Let $A$ be an integral domain which is finitely generated as a $k$-algebra and let $I\subset A$ be an ideal. Let $B$ be its integral closure (in the fraction field $\mathrm{Frac}\ A$) - in this case $B$ is finite as an $A$-module and a finitely generated $k$-algebra.

Are there any relations between the associated primes of $I$ and the associated primes of $IB$ (as an ideal in $B$)?

For example, I'd expect that the number of minimal primes is the same in both cases, but is this true for embedded primes also?


It is not true that there is a bijection between the minimal primes in the two cases. For example, let $A = k[x,y] / (y^2 = x^2 + x^3)$. The normalization is $k[t]$, with $t = y/x$; we have $x = t^2-1$, $y=t^3-t$. If you look at the ideal $\langle x,y \rangle$, its preimage is $\langle t^2-1, t^3-t \rangle = \langle t^2-1 \rangle = \langle t-1 \rangle \cap \langle t+1 \rangle$. The conceptual way to think about this is that the curve $y^2 = x^2+x^3$ has a crunode at $(0,0)$, and the normalization separates the two branches.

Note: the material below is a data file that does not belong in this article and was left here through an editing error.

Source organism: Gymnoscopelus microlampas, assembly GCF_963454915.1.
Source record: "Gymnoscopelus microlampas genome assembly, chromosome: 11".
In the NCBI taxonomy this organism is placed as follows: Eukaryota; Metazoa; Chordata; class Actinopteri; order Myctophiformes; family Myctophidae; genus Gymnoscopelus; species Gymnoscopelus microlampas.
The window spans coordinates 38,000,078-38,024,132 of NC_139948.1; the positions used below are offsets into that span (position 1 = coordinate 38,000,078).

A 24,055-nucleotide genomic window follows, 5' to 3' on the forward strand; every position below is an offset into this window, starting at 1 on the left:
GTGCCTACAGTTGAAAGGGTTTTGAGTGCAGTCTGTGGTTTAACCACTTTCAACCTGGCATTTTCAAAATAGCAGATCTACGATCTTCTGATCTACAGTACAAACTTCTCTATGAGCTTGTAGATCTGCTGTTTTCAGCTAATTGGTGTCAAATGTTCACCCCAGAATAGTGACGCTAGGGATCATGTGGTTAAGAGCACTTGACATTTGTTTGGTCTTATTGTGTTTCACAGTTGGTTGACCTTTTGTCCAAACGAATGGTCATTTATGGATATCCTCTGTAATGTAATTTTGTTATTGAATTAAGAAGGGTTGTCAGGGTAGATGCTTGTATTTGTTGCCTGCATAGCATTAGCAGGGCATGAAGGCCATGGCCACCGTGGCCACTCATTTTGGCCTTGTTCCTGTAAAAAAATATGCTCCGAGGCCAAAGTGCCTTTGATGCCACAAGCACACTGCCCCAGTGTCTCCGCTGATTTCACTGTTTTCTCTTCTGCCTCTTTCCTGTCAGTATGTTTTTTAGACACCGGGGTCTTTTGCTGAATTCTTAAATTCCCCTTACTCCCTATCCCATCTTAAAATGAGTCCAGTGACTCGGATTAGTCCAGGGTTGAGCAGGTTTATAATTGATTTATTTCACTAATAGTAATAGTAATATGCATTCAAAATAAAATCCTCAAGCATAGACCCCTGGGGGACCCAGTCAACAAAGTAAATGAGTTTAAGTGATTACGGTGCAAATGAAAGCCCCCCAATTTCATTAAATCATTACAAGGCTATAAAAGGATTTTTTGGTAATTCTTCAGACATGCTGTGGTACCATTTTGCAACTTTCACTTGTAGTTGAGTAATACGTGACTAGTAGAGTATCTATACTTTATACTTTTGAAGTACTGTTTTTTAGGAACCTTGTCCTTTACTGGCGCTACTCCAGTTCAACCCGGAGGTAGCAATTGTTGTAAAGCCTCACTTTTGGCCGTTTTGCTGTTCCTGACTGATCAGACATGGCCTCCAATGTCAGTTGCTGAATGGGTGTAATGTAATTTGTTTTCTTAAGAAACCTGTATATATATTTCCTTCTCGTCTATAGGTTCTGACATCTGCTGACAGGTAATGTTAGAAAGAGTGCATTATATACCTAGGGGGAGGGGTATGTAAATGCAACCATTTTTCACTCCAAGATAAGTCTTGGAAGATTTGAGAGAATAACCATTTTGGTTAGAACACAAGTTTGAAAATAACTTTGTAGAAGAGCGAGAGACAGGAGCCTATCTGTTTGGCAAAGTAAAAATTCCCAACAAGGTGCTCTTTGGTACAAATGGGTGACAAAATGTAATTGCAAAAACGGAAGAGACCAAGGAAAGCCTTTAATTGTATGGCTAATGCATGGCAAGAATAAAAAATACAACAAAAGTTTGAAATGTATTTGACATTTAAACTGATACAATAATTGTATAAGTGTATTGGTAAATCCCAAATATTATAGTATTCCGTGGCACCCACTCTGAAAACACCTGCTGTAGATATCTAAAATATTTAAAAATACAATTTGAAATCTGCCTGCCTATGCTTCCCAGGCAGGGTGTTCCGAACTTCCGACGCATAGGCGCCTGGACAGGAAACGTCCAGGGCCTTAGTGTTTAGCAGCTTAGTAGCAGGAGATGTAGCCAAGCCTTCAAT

It is also certainly possible to get embedded components. I just chose the first example which came to mind and it worked: Let $A = k[x,y,z]/(x^2 = y^2 z)$. This is sometimes known as the Whitney umbrella. Its normalization is $k[u,v]$, with $u = y$ and $v = x/y$; we have $(x,y,z) = (uv, u, v^2)$. Let $I$ be the prime ideal $\langle x, z \rangle$. Then $BI = \langle uv, v^2 \rangle = \langle v \rangle \cap \langle u, v^2 \rangle$.

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    $\begingroup$ Very nice! I guess I have to improve my intution about normalization and finite morphisms. A related question: Is it even possible the normalization can destroy some of the emebedded components, i.e., to have an ideal $I$ with an embedded prime such that $IB$ has no embedded primes? $\endgroup$ – Bonanza Aug 31 '11 at 20:38

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